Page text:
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Negotiations are now underway at the UN Climate Conference in Marrakech, Morocco to see how the Adaptation Fund can serve the Paris Agreement.
The Adaptation Fund was established under the Kyoto Protocol, it finances projects and programmes to help developing countries adapt to climate change. Since 2010 it has committed USD 357 million in 63 countries, of these five are from the Pacific islands.

The Federated States of Micronesia received a 20,000 USD technical assistance grant, the Cook Islands an approved USD 5.3 million for a five year project that started in 2012, Papua New Guinea an approved USD 6.5 million for a four year project that began in 2012, Samoa an approved USD 8.7 million for a four year project that started in 2013 and Solomon Islands has an approved USD 5.5 million for a four year project which began in 2011.

"For the Pacific, we want to see the Adaptation Fund have a nice transition from the Kyoto Protocol into the Paris Agreement. If you look at the preambles of the Paris Agreement it very clearly states it has to build resilience and help parties adapt to the changes, these are both key issues for the Paris Agreement," said Mr Joe Aitaro of Palau.

Mr Aitaro is following the issue of Climate Finance along with other Pacific colleagues, at the Twenty-second Conference of the Parties to the United Nations Framework Convention on Climate Change (UNFCCC COP22).

"We don't want to see the Adaptation Fund slowly transition out."

The Adaptation Fund is financed in part by government and private donors. It also receives a 2% share of the proceeds of Certified Emission Reductions (CER) under the Kyoto Protocols Clean Development Mechanism Project yet since the fall of the carbon market in 2011 there is a challenge to its long-term financial sustainability which now relies more on voluntary government contributions.

According to the Climate Funds Update, the sale of the CER's has seen just under 200 USD Million deposited into the Adaptation Fund.

The Certified Emission Reductions stem from the Clean Development Mechanism, two initiatives under the Kyoto Protocol which has completed its first commitment period from 2008 to 2012 and is now awaiting for the second commitment period from 2013 to 2020 to come into force.

Known as the Doha Amendment, the second commitment period has, as of 9 November, 73 Parties that have deposited their instrument of acceptance, this includes eight of the 14 Pacific islands that are a party to the UNFCCC. In all, 144 Parties are needed for it to come into force, without this, there is no legal binding for the 2% input contribution from the CER's.

"We all talk about the need for more funds, but I really think we need to ratify the Doha Amendment because this is a pathway for us to get more funds. If we have more Pacific countries that have ratified this process, we will have that confidence when we negotiate that we're not just asking Parties to commit to something that we ourselves won't commit to," said Mr Aitaro.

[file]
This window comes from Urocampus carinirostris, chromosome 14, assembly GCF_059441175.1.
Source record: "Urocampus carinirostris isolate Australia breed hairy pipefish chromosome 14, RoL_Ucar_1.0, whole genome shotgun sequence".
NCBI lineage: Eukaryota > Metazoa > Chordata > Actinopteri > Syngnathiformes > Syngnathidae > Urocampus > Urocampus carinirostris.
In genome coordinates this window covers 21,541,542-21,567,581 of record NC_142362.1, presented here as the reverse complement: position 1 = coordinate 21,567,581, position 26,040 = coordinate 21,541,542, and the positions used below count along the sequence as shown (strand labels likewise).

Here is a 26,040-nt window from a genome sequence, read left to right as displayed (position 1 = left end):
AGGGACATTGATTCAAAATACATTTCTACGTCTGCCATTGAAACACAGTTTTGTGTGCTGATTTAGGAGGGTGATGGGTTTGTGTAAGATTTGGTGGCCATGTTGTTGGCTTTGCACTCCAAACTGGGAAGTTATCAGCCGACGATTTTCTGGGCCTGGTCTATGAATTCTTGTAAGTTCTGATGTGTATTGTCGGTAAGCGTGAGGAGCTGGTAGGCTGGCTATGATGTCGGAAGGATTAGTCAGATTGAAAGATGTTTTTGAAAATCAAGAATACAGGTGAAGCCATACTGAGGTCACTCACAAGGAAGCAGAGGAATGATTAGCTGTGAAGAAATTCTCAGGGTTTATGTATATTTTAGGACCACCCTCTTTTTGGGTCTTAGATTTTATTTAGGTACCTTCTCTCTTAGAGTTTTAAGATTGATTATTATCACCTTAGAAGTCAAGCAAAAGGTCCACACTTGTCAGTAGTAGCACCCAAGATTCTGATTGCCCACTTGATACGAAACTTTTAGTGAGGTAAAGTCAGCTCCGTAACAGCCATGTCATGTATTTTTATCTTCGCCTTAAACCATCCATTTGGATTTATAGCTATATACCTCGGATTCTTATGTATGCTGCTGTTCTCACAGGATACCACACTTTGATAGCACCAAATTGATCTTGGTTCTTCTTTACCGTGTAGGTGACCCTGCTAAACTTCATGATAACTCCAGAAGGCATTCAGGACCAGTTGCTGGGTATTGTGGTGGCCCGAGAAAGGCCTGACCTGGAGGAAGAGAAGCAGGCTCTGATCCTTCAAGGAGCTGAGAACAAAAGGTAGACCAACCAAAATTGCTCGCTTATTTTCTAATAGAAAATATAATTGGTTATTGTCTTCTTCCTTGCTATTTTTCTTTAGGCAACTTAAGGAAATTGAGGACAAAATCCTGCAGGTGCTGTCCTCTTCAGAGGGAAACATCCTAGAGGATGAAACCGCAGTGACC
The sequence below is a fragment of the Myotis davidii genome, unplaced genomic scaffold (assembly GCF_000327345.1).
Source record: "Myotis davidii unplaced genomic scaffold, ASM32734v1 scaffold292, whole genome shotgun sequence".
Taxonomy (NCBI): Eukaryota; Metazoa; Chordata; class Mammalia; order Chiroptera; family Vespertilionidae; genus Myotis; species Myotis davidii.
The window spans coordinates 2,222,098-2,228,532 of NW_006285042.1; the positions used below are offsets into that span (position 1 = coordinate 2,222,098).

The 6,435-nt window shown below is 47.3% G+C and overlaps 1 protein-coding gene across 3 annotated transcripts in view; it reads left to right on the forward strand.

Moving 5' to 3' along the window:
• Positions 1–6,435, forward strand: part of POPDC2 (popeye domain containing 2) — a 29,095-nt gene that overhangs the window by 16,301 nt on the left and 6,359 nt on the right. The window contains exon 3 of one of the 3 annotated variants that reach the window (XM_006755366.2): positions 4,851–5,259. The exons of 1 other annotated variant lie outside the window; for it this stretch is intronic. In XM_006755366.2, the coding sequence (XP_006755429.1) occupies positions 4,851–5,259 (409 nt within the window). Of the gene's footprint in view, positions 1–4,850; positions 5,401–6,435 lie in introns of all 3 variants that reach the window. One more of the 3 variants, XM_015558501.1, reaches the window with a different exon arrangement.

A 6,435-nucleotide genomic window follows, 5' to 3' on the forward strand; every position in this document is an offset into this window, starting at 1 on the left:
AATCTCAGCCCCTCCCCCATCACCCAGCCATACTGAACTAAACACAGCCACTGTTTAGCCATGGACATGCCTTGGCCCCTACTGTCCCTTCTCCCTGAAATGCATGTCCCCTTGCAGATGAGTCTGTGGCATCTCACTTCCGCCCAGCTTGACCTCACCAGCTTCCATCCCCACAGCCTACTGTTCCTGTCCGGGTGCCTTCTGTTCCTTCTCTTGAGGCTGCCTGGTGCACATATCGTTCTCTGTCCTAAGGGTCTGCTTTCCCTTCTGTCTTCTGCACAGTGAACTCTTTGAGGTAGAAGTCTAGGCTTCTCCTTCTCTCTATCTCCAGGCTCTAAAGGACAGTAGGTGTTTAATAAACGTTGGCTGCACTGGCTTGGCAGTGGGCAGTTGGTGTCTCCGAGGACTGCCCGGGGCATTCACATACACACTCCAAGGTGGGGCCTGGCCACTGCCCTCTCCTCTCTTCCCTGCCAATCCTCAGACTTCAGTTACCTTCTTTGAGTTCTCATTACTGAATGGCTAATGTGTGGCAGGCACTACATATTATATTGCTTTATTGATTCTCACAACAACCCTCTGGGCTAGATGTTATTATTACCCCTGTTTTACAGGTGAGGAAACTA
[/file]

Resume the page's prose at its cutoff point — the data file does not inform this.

"We'll be proud to come out and say we have all ratified the Doha Amendment, as we have done the Paris Agreement, and we really need the Adaptation Fund to transition into the Paris Agreement as it will and does serve us well."

The Adaptation Fund currently has a project pipeline totalling 200 USD million as well as an 80 USD million target for this year alone.

"The Fund has never been more in demand. It is delivering effectively on its mandate and is already serving the operationalisation of the Paris Agreement," said the Chair of the Adaptation Fund Board Mr Naresh Sharma in a speech before COP22 President H.E. Salaheddine Mezouar, Morocco's Minister of Foreign Affairs and Cooperation, and a plenary of country and observer group delegations.

"Our pioneering work on Direct Access is a factor leading to the increased demand. It represents a major advance in climate finance, is successfully built upon and replicated by other Funds and is making an essential contribution to national adaptation priorities."

Here in the Pacific islands, over 20 USD Million has come from the Adaptation fund to help communities from the Cook Islands, Papua New Guinea, Samoa and Solomon Islands address strengthening of resilience to climate change, food security and agriculture, strengthening of resilience of coastal communities and those that are impacted by floods.

The Pacific islands that have Accepted the Kyoto Protocol are the Federated States of Micronesia, Kiribati, Nauru, Palau, Republic of Marshall Islands, Samoa, Solomon Islands and Tuvalu, with plans by Vanuatu to Accept in December this year.

The Twenty-second Conference of the Parties to the UNFCCC is held in Marrakech, Morocco from 7 to 18 November, 2016. - #4PacIslands

For more information on the Adaptation Fund please visit:
For more information on the Doha Amendment please visit:


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